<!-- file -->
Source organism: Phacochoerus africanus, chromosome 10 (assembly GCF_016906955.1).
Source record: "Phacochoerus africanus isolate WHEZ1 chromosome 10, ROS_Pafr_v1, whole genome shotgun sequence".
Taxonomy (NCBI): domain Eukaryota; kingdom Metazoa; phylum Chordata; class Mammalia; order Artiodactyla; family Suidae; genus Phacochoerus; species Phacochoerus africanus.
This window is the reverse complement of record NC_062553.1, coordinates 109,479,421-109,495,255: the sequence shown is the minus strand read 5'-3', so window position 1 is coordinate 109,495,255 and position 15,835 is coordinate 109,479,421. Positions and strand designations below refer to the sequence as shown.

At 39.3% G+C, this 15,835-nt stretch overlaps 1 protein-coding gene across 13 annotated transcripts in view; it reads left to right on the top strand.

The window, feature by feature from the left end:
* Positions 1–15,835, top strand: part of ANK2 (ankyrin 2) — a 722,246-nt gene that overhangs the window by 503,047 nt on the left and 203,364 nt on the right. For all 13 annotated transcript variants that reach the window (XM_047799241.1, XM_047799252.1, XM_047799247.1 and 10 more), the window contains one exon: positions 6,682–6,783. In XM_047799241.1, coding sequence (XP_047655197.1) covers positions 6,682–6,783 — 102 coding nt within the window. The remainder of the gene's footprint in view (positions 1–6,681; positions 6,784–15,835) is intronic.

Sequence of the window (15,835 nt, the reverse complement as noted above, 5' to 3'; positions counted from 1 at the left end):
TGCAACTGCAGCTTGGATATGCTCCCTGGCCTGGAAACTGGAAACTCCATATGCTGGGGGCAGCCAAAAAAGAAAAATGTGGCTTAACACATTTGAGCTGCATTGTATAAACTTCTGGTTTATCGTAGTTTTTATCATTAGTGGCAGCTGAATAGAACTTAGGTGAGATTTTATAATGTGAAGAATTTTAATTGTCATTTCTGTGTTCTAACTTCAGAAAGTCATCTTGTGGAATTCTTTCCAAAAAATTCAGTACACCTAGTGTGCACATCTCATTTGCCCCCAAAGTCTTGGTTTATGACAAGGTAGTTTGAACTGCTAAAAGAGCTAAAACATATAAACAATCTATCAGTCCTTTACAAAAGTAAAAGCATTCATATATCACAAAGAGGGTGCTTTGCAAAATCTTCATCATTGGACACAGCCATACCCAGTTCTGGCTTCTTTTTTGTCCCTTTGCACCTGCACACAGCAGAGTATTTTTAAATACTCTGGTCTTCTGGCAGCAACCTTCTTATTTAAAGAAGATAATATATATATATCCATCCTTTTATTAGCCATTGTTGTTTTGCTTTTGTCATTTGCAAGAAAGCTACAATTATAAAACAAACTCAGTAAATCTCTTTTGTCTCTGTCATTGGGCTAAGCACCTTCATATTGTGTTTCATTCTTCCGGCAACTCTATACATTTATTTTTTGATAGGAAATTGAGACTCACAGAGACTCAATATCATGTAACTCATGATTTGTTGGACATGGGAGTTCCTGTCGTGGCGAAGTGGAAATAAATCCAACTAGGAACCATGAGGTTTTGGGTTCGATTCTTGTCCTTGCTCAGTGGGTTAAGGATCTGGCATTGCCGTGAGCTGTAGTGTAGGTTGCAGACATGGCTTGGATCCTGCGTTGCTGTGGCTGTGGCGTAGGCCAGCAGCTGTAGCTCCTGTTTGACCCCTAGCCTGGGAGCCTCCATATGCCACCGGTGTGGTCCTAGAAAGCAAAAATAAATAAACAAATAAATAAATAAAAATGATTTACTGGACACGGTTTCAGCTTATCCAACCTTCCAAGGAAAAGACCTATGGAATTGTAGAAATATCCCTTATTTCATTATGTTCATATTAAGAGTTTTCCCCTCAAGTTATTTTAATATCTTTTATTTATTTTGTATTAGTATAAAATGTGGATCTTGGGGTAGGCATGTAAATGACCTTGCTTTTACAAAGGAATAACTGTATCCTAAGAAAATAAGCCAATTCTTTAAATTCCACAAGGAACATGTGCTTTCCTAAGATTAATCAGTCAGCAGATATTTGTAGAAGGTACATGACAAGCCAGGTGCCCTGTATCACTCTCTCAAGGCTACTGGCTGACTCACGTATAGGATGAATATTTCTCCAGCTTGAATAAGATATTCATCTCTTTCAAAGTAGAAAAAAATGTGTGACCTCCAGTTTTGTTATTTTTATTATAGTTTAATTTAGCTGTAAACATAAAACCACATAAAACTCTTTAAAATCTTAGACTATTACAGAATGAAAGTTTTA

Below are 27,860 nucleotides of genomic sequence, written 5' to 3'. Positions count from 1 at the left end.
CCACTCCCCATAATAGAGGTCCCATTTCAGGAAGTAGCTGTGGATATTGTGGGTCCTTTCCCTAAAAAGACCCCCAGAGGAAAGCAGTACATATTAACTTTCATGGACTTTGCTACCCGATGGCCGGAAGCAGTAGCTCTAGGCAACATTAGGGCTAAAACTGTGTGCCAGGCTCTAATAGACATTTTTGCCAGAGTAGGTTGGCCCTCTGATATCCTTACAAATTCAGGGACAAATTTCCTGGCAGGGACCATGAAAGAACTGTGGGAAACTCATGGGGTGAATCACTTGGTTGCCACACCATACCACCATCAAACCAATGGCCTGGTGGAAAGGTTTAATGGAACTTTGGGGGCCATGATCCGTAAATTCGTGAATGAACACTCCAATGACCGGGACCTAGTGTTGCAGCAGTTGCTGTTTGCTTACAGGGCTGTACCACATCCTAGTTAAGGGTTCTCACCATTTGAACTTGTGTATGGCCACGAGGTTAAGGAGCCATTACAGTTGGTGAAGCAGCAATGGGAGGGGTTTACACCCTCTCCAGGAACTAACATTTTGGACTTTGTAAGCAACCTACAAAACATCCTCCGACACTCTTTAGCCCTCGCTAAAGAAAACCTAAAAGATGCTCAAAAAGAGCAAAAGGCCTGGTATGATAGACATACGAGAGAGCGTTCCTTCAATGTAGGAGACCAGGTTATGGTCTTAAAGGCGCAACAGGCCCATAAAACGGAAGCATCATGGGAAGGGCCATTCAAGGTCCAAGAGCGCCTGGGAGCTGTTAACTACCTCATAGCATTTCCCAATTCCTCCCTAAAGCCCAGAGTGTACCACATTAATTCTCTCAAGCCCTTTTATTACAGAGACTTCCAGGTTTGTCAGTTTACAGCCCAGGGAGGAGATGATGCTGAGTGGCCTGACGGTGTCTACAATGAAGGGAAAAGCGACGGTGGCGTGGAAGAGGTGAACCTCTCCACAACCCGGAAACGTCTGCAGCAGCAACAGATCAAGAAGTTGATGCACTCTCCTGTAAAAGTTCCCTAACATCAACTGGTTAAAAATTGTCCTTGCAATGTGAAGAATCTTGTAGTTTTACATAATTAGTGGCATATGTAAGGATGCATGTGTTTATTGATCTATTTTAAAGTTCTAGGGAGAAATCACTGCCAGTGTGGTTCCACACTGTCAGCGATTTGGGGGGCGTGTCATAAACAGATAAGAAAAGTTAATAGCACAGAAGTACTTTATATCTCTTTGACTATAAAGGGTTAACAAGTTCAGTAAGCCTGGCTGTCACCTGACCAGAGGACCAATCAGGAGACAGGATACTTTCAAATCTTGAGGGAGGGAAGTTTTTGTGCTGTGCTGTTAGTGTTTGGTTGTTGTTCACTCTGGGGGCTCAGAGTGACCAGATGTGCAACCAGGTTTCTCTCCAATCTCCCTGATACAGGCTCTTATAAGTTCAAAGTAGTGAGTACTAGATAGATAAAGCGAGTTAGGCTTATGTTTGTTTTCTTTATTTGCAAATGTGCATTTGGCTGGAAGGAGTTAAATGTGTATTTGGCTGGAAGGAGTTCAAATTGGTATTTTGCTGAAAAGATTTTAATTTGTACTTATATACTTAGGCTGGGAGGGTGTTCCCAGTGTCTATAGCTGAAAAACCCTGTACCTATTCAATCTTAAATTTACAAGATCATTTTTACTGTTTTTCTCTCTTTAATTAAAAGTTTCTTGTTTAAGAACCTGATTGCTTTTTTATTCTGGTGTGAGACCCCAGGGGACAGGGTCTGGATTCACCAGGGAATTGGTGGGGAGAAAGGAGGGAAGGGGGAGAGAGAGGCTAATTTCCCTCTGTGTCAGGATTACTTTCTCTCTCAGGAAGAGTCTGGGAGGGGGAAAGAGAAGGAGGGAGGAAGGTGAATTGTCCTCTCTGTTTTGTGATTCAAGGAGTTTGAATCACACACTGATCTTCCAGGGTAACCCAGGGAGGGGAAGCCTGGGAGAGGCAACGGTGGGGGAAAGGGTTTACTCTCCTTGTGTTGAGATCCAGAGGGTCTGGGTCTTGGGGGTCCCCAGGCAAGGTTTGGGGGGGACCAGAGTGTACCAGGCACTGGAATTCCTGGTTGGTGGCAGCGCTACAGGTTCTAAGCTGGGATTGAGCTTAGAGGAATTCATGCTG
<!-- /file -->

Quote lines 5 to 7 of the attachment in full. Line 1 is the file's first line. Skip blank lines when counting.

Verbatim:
At 39.3% G+C, this 15,835-nt stretch overlaps 1 protein-coding gene across 13 annotated transcripts in view; it reads left to right on the top strand.

The window, feature by feature from the left end:
* Positions 1–15,835, top strand: part of ANK2 (ankyrin 2) — a 722,246-nt gene that overhangs the window by 503,047 nt on the left and 203,364 nt on the right. For all 13 annotated transcript variants that reach the window (XM_047799241.1, XM_047799252.1, XM_047799247.1 and 10 more), the window contains one exon: positions 6,682–6,783. In XM_047799241.1, coding sequence (XP_047655197.1) covers positions 6,682–6,783 — 102 coding nt within the window. The remainder of the gene's footprint in view (positions 1–6,681; positions 6,784–15,835) is intronic.